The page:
Actually I was more asking on how I should get business. I'm not very old and I just wanna do this every once in a while, maybe 3 systems a year. I already have built my own gaming rig, so I understand how to put one together, I would just like to know where to get business. Should I put out an ad on craigslist? But thanks for your previous answer, the spreadsheet of parts was a good idea.
June 6, 2011 7:56:39 PM

Oh, sorry about the misunderstanding then. I was just going with what everyone else was :pfff: 

As stated in my previous post I've never done it for profit but if you are only doing 3 systems a year or so then I would imagine craigslist would probably work depending on how populated of a place you leave in. Maybe pay for an add in the newspaper or add bulletin if you want some more people. I've considered doing this myself but I stay away from it mostly because I feel I would be roped into doing routine maintenance and solving software issues for the people I build for which would get old.
June 6, 2011 8:17:11 PM

Yeah I would just wanna build em and be done because I don't really have a great understanding of software. Thanks for the help man
June 6, 2011 8:41:48 PM

tph15 said:
Yeah I would just wanna build em and be done because I don't really have a great understanding of software. Thanks for the help man

That's the main problem you'll face.Once you build one for profit, whoever you sell it to will come back to you whenever they have a problem with the computer. Finding a point to say "Sorry, I can't help you" is extremely difficult, and is a possible way to lose business in the future. Good Luck with whatever you decide! :sol:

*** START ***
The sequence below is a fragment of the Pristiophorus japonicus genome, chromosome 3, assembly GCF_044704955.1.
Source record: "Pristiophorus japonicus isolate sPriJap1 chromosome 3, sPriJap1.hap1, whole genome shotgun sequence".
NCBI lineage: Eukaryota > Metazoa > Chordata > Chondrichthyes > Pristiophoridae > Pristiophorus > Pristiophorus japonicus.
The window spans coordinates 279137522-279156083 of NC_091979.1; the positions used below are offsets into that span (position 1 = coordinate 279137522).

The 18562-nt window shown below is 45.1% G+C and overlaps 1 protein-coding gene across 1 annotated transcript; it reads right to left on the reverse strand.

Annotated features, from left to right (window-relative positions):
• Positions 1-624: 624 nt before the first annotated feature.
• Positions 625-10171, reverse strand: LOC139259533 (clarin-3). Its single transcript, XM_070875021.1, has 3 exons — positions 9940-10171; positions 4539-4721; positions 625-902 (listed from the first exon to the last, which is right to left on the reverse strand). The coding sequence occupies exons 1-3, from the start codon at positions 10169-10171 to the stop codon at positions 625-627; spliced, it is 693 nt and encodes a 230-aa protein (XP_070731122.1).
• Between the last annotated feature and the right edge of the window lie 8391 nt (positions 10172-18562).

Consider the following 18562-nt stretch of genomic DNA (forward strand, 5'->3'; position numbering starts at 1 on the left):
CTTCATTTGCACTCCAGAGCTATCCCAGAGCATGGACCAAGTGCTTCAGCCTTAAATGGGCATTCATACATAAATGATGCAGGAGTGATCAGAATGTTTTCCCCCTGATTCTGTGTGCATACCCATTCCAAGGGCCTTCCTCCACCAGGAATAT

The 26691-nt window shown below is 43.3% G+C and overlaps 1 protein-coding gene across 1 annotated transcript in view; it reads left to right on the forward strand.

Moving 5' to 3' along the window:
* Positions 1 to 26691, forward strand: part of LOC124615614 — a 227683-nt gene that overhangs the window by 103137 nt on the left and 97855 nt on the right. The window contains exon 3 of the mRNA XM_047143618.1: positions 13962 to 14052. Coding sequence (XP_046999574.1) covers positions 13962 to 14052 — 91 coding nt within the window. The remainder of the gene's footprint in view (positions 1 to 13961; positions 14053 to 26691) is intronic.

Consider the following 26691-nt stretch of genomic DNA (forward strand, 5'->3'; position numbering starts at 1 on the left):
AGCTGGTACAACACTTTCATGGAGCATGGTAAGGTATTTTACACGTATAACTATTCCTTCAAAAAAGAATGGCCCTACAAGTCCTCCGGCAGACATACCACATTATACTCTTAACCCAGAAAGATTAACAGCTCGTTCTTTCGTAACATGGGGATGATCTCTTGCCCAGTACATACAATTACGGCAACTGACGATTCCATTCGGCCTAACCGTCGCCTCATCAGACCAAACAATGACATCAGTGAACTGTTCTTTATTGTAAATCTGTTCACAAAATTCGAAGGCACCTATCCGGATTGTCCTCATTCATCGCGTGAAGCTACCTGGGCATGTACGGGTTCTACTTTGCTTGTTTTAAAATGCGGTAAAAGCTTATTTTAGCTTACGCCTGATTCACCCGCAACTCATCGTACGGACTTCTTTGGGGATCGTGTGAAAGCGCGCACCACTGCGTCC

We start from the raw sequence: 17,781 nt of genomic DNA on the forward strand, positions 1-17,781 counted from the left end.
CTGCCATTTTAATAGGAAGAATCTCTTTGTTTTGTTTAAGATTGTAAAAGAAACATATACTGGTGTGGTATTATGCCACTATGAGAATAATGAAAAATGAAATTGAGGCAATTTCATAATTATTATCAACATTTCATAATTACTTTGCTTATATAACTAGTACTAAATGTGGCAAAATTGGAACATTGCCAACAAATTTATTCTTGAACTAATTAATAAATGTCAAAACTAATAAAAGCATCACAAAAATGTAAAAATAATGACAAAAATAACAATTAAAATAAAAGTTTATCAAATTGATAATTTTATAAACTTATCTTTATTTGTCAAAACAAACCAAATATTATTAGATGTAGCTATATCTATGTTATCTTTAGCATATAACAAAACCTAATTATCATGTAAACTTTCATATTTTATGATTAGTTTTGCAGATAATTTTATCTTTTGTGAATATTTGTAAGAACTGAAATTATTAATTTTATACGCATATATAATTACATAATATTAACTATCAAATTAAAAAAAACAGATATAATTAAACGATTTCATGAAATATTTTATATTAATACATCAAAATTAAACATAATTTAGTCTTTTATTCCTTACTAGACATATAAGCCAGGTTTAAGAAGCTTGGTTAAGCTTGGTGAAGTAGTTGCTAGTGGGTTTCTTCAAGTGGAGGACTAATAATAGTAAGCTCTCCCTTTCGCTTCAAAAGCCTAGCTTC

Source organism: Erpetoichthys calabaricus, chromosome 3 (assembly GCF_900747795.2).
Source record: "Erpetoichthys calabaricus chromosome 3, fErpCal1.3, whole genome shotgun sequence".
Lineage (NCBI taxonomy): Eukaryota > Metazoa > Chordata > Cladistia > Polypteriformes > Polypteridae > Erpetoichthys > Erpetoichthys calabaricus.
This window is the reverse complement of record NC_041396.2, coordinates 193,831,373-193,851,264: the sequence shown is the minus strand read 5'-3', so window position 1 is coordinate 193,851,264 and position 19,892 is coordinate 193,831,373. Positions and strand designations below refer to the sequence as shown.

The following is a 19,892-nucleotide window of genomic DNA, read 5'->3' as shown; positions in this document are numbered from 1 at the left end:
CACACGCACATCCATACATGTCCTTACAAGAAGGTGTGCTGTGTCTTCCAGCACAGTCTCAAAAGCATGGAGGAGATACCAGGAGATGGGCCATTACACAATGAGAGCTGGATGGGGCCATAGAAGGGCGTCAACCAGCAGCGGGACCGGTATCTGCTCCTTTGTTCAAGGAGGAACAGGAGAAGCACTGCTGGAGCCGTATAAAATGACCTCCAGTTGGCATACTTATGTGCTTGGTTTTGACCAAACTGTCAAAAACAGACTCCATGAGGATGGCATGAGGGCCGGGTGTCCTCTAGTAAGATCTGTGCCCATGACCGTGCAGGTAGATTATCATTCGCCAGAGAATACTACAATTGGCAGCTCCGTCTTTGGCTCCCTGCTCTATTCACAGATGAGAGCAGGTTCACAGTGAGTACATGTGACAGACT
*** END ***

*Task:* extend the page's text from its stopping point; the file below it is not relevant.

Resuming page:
June 6, 2011 8:42:50 PM

All right, a couple of things.

1) If you also want to do some computer work on the side Get A+ certified. It's not that hard but seems expensive if you don't have much money. You're going to have a hard time getting people to trust you over local techs without at least that.

2) If you're building systems for gamers hang out where the gamers are. If you want to make a decent profit on a custom machine you'll have an easier time if people know you already rather than haggling with someone responding to a craigs list ad. Comic book shops, anime clubs, or table top gaming places may be good places to start.

3) Sell yourself. It's not just that you'll be providing custom rigs, but local support. Just don't offer 24/7 support if you don't want people calling you while you're sleeping :lol:  . To some people that means alot and they are more likely to pay for it.

4) Know your competition, local and online. If you have local competition make sure you are competitive with them as far as price and parts. It's also good to get ideas from ibuypower and cyberpower. You may notice that ibuy has catchy names like "Gamer Mage" and "Paladin".

5) Make it easy on yourself. Have base configurations to work from like the big boys rather than customizing things all the time. I'd also recommend sticking with a particular motherboard or two as well as the case. The more familiar they are to you, the easier it will be for you and the better support you can provide rather than giving everyone a different motherboard and a different case. If they want to deviate from that charge extra for your effort even if the component is priced the same
!